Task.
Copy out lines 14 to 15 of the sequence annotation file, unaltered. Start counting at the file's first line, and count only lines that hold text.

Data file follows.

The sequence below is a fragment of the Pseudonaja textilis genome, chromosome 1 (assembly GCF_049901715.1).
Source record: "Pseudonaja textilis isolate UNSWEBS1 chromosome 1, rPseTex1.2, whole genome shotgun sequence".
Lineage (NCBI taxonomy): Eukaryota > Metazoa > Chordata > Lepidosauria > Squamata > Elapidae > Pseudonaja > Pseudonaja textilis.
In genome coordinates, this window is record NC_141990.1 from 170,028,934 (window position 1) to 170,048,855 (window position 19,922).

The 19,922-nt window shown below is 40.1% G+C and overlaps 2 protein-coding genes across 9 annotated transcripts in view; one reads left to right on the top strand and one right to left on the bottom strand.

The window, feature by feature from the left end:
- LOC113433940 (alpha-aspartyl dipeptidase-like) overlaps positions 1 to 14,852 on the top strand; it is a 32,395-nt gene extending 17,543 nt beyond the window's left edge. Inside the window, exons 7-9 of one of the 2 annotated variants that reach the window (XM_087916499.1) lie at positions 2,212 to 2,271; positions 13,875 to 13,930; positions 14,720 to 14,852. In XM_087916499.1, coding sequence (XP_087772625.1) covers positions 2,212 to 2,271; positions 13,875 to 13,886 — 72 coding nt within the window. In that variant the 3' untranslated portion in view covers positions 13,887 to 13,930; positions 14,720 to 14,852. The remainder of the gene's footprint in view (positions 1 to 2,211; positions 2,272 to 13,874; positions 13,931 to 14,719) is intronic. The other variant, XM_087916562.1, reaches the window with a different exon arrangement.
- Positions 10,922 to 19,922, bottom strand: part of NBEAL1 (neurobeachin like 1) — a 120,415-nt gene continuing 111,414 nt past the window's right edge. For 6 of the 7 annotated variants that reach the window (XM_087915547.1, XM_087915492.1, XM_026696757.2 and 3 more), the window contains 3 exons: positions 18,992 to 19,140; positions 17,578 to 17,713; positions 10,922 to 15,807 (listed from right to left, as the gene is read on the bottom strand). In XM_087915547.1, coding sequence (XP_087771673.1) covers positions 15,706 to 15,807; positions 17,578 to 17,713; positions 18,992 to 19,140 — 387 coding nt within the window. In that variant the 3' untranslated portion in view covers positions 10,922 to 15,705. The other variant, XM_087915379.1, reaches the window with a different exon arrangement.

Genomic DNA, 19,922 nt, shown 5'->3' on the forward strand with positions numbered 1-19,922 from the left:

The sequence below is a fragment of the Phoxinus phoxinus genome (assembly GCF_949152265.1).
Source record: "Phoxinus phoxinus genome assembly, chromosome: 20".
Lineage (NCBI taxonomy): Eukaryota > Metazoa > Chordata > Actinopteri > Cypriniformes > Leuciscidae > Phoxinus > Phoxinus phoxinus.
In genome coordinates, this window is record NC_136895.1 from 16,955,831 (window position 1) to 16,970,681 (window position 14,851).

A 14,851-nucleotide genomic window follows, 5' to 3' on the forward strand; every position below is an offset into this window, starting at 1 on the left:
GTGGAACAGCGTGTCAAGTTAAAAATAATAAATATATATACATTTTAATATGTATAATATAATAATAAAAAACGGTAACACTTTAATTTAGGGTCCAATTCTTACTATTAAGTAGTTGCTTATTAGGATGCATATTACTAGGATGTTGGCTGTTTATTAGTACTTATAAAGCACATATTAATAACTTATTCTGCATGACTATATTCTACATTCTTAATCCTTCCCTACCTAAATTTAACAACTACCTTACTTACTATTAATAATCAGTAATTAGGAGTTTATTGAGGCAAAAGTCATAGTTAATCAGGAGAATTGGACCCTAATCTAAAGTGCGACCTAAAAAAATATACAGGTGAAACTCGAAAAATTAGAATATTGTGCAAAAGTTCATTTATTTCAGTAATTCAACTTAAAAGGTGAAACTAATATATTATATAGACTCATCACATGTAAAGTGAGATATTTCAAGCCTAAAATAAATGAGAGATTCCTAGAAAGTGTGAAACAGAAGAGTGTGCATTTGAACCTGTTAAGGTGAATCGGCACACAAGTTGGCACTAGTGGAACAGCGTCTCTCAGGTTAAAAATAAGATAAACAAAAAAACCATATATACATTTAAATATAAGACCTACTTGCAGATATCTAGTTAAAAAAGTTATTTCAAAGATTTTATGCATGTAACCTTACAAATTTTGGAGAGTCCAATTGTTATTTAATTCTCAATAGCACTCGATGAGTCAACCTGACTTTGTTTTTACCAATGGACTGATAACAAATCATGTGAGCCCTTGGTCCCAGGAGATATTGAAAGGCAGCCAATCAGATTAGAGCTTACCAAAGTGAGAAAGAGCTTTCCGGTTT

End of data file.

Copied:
A 14,851-nucleotide genomic window follows, 5' to 3' on the forward strand; every position below is an offset into this window, starting at 1 on the left:
GTGGAACAGCGTGTCAAGTTAAAAATAATAAATATATATACATTTTAATATGTATAATATAATAATAAAAAACGGTAACACTTTAATTTAGGGTCCAATTCTTACTATTAAGTAGTTGCTTATTAGGATGCATATTACTAGGATGTTGGCTGTTTATTAGTACTTATAAAGCACATATTAATAACTTATTCTGCATGACTATATTCTACATTCTTAATCCTTCCCTACCTAAATTTAACAACTACCTTACTTACTATTAATAATCAGTAATTAGGAGTTTATTGAGGCAAAAGTCATAGTTAATCAGGAGAATTGGACCCTAATCTAAAGTGCGACCTAAAAAAATATACAGGTGAAACTCGAAAAATTAGAATATTGTGCAAAAGTTCATTTATTTCAGTAATTCAACTTAAAAGGTGAAACTAATATATTATATAGACTCATCACATGTAAAGTGAGATATTTCAAGCCTAAAATAAATGAGAGATTCCTAGAAAGTGTGAAACAGAAGAGTGTGCATTTGAACCTGTTAAGGTGAATCGGCACACAAGTTGGCACTAGTGGAACAGCGTCTCTCAGGTTAAAAATAAGATAAACAAAAAAACCATATATACATTTAAATATAAGACCTACTTGCAGATATCTAGTTAAAAAAGTTATTTCAAAGATTTTATGCATGTAACCTTACAAATTTTGGAGAGTCCAATTGTTATTTAATTCTCAATAGCACTCGATGAGTCAACCTGACTTTGTTTTTACCAATGGACTGATAACAAATCATGTGAGCCCTTGGTCCCAGGAGATATTGAAAGGCAGCCAATCAGATTAGAGCTTACCAAAGTGAGAAAGAGCTTTCCGGTTT